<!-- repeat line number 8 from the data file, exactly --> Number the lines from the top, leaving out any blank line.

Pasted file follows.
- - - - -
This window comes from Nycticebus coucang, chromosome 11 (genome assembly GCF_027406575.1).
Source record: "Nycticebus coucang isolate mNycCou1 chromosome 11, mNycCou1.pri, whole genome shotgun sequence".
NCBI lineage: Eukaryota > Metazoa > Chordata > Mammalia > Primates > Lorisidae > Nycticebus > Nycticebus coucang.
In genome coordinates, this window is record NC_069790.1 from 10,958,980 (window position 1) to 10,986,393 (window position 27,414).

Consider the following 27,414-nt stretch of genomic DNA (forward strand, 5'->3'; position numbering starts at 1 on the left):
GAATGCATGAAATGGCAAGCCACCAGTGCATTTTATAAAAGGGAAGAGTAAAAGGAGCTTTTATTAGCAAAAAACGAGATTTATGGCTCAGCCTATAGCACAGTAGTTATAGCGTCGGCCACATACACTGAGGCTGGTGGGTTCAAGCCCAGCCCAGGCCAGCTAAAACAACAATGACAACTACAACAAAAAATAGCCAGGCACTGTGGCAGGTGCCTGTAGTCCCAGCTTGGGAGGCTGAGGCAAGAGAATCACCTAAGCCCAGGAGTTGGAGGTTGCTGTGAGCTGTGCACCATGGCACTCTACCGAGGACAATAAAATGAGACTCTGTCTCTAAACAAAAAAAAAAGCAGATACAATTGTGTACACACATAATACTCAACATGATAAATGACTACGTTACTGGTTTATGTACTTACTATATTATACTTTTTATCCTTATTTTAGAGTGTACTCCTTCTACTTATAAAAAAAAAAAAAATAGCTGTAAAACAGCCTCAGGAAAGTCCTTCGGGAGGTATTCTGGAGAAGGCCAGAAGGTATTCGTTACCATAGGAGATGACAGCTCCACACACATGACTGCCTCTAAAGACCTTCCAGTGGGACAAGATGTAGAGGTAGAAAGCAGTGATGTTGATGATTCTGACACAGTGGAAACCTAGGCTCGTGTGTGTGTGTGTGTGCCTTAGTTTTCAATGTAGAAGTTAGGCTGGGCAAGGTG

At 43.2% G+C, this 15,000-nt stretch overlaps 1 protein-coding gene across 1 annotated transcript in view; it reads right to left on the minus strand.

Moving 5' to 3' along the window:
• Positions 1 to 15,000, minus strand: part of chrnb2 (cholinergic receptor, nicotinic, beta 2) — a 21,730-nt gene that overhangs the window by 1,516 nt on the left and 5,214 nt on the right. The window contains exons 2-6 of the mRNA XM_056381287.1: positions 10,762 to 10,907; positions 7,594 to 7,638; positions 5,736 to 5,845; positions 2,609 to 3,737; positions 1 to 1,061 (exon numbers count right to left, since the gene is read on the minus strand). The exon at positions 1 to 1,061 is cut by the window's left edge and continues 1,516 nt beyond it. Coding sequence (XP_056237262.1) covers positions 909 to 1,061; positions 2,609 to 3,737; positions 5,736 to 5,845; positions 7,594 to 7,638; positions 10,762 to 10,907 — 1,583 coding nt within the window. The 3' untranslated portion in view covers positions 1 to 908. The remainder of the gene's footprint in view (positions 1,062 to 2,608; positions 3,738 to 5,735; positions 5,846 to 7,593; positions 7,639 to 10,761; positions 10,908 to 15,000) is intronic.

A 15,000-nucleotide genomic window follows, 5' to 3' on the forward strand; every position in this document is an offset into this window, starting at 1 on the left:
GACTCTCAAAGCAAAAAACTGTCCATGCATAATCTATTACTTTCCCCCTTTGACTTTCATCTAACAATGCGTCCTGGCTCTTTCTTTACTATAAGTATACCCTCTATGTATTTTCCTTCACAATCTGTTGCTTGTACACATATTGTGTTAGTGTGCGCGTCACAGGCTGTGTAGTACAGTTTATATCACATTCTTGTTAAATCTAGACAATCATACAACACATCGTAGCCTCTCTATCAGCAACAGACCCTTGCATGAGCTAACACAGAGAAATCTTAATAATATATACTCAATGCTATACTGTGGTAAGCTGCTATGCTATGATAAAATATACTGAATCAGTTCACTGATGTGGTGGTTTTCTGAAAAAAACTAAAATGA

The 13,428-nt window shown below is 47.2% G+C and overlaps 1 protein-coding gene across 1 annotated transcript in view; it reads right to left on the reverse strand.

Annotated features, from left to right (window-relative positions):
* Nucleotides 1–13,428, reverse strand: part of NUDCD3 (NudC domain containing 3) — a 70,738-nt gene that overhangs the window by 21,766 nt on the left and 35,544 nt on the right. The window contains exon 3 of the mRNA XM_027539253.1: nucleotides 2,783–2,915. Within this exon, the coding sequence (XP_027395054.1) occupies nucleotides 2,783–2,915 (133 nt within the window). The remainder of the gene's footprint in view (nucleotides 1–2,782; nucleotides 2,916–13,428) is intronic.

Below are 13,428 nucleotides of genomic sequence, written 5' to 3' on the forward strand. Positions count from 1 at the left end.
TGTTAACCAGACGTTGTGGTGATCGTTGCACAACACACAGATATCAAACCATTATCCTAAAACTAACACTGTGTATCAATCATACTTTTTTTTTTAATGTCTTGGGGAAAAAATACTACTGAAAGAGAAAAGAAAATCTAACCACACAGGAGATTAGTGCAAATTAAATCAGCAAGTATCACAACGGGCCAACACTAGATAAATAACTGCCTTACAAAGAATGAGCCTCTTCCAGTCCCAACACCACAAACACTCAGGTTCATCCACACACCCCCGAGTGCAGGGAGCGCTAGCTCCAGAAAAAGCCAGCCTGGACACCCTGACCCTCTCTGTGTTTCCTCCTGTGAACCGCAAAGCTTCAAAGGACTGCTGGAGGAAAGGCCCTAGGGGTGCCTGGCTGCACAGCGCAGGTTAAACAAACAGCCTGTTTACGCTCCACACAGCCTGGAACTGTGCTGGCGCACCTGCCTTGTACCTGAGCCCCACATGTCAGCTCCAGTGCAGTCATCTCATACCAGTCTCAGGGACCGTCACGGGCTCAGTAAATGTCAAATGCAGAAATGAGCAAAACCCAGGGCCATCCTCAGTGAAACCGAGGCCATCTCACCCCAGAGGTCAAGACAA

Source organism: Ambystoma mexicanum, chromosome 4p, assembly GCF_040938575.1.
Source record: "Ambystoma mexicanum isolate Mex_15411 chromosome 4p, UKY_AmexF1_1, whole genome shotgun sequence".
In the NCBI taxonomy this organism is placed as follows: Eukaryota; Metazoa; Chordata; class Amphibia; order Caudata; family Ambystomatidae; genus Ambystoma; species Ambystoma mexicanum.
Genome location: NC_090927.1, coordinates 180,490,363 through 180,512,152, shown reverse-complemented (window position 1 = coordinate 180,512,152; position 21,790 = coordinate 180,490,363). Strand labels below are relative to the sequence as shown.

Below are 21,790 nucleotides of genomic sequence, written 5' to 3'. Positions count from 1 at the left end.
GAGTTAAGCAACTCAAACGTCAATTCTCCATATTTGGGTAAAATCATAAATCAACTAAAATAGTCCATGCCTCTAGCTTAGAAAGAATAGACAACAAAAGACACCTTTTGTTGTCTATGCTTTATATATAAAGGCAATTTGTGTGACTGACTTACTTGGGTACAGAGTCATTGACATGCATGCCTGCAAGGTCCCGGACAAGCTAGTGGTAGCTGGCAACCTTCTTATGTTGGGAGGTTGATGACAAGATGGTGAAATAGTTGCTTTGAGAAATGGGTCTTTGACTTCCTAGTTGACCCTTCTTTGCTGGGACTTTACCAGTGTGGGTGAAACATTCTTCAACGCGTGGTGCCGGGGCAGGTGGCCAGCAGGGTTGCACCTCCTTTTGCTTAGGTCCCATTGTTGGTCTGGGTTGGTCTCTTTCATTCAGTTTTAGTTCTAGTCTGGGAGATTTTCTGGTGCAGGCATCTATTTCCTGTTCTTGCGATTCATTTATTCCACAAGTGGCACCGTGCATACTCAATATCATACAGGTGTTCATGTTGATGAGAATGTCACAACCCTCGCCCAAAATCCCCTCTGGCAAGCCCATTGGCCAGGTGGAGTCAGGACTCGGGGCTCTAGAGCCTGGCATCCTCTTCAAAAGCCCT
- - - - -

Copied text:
Moving 5' to 3' along the window: